Not Your Father's Talmud

Rabbi Adam Chalom of Kol Hadash Humanistic Congregation in suburban Chicago explores the Talmud from a Humanistic perspective, one page a day.

Location: Highland Park, Illinois, United States

Rabbi Adam Chalom is the Rabbi of Kol Hadash Humanistic Congregation in suburban Chicago. He is also the Assistant Dean for the International Institute for Secular Humanistic Judaism.

Sunday, June 05, 2005

Defining Twilight - Shabbat 34

From our rather entertaining excursion into Second Temple Rabbis like Hillel and Shimon bar Yohai and their speculative philosophy on life and death, today’s page returns to the more expected exploration of the rules of observing Shabbat by expounding on the Mishnah – in this case, the last-minute “checklist” just before Shabbat begins of tithing from food, setting up a courtyard eruv [public food that makes public space private for carrying objects], and then lighting the candles. The Mishnah also specifies what to do is there is doubt whether it is fully dark or not, but this kind of question opens up miles of commentary for the Talmud.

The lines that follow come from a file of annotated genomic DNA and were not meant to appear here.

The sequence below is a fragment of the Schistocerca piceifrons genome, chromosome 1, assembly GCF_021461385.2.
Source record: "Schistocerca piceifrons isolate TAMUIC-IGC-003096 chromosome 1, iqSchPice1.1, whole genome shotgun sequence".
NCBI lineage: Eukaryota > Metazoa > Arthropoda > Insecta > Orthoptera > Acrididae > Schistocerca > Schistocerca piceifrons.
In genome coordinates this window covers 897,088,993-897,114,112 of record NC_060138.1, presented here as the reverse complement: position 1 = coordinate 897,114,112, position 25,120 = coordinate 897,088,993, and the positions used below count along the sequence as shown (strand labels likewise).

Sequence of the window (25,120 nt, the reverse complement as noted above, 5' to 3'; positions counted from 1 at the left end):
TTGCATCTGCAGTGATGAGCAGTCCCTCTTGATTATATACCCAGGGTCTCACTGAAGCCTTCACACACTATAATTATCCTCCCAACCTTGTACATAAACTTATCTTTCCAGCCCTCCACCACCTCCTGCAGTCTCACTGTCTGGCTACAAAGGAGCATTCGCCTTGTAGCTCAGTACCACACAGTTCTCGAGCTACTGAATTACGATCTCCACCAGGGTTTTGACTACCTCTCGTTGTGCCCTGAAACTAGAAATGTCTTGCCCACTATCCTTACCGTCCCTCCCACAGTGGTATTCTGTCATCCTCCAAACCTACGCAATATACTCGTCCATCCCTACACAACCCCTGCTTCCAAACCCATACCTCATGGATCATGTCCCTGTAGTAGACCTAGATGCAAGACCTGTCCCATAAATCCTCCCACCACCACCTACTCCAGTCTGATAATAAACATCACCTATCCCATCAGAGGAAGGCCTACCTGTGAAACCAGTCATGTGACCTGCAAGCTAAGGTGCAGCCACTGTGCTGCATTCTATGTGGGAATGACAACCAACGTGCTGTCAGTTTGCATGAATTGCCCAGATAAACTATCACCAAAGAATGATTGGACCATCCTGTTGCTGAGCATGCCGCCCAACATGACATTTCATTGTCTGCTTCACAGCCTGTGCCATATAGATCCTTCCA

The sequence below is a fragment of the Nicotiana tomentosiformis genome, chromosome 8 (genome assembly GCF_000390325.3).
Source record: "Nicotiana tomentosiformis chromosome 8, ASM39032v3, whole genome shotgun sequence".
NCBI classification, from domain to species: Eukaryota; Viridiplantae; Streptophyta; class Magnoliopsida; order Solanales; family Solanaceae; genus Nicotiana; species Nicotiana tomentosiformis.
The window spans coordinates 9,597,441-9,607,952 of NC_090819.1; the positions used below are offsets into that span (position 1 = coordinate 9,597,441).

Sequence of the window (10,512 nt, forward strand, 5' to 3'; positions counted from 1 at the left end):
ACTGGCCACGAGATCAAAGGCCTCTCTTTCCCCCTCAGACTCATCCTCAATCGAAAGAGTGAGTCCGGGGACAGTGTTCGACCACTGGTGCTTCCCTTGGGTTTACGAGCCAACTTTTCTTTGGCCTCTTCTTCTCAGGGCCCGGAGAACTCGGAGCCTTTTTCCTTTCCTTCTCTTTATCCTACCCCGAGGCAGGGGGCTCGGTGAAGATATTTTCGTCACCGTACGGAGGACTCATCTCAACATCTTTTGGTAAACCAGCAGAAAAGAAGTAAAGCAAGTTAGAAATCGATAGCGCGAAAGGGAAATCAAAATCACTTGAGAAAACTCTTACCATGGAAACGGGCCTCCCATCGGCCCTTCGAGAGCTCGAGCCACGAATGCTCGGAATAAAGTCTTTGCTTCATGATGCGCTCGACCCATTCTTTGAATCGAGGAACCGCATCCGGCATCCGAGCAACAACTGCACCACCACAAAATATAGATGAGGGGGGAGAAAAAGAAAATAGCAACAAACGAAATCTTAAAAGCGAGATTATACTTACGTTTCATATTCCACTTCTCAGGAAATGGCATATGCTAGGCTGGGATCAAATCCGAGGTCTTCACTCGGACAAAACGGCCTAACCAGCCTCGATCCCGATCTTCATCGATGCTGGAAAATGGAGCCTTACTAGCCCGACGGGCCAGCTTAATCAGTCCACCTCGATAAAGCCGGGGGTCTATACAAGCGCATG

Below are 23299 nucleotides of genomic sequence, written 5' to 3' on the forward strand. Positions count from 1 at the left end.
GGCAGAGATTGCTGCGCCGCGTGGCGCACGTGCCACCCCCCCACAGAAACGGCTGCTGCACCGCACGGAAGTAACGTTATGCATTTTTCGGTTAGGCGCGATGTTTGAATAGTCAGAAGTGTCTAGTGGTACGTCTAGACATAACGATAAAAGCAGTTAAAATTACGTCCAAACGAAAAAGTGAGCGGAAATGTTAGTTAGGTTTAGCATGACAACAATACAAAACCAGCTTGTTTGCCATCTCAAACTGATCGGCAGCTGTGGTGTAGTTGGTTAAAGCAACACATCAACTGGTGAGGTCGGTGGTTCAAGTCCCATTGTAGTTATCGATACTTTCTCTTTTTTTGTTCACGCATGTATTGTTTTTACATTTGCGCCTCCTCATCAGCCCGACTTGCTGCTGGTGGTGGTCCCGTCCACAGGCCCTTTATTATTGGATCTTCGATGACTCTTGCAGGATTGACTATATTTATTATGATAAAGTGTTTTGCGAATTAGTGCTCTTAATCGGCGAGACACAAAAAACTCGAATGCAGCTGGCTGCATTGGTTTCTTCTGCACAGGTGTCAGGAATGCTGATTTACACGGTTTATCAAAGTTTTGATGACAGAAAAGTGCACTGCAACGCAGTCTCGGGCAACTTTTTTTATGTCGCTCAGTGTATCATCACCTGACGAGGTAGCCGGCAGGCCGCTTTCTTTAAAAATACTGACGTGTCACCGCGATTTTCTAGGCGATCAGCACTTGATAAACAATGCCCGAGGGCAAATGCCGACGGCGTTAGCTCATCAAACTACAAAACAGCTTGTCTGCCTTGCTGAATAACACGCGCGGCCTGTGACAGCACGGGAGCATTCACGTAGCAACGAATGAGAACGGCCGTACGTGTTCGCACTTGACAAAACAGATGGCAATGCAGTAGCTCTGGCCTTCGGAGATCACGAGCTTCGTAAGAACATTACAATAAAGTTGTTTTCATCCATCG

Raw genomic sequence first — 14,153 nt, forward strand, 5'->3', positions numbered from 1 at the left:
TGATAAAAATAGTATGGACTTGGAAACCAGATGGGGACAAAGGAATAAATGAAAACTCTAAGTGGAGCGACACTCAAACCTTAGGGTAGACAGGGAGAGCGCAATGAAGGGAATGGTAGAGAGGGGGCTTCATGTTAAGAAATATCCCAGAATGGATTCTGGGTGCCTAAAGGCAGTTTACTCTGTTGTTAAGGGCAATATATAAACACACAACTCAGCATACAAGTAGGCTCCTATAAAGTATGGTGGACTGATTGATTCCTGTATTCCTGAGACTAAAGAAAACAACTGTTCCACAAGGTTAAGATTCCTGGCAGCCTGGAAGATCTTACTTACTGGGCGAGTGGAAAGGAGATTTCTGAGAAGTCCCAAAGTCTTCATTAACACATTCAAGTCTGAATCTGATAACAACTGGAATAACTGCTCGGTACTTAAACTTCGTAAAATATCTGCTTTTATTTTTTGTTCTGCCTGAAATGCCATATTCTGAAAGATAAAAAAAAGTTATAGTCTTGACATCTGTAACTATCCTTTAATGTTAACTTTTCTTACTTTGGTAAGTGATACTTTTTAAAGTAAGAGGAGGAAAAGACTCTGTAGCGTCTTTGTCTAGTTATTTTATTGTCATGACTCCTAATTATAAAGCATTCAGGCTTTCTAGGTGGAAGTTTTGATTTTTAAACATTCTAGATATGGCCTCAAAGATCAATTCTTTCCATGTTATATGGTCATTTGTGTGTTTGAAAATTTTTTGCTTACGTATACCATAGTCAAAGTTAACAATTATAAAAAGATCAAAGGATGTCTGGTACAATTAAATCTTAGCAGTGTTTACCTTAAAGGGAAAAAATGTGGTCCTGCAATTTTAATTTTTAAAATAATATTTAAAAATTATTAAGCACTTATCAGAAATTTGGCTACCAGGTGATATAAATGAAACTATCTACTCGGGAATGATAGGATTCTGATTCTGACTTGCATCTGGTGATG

What IS twilight [beyn ha-shemashot – literally “between the suns”]? Keep in mind that the Rabbis were trying to define this concept without the benefit of clocks or a strict sense of universal time – today we could just define it by something like 6:15-6:42pm. Imagine you were camping without a watch or a computer and had to decide when it was nighttime – the sun setting is a very gradual process, and while there is clearly a difference between a red glowing sunset and nighttime under the stars, what is the dividing line between one and the other? Rabbi Judah claims that while as the eastern sky has a reddish color, and while the lower horizon is “paler” than the upper, it is still twilight; once the upper and lower horizons are of the same color, it is night. To my mind, this is as good a definition as any other.

The reason defining twilight is important for the Talmud’s rabbis is based on another question: does twilight count as day or as night? That is, on a Friday evening, how can you know when it is Shabbat, or not yet? On one hand, twilight is considered a “doubtful” time, where one can be flexible in assigning blame for not completing tasks like the eruv in time – “a doubt in Rabbinical law is judged leniently.” On the other, because it is an uncertain time, the rabbis would rather be safe and put in effect the more strict requirements – just in case. This is why in traditional Jewish practice there is a “margin of error” around candlelighting times for Shabbat. Because at that time of day, one has entered. . .the twilight zone.

Rabbi Adam Chalom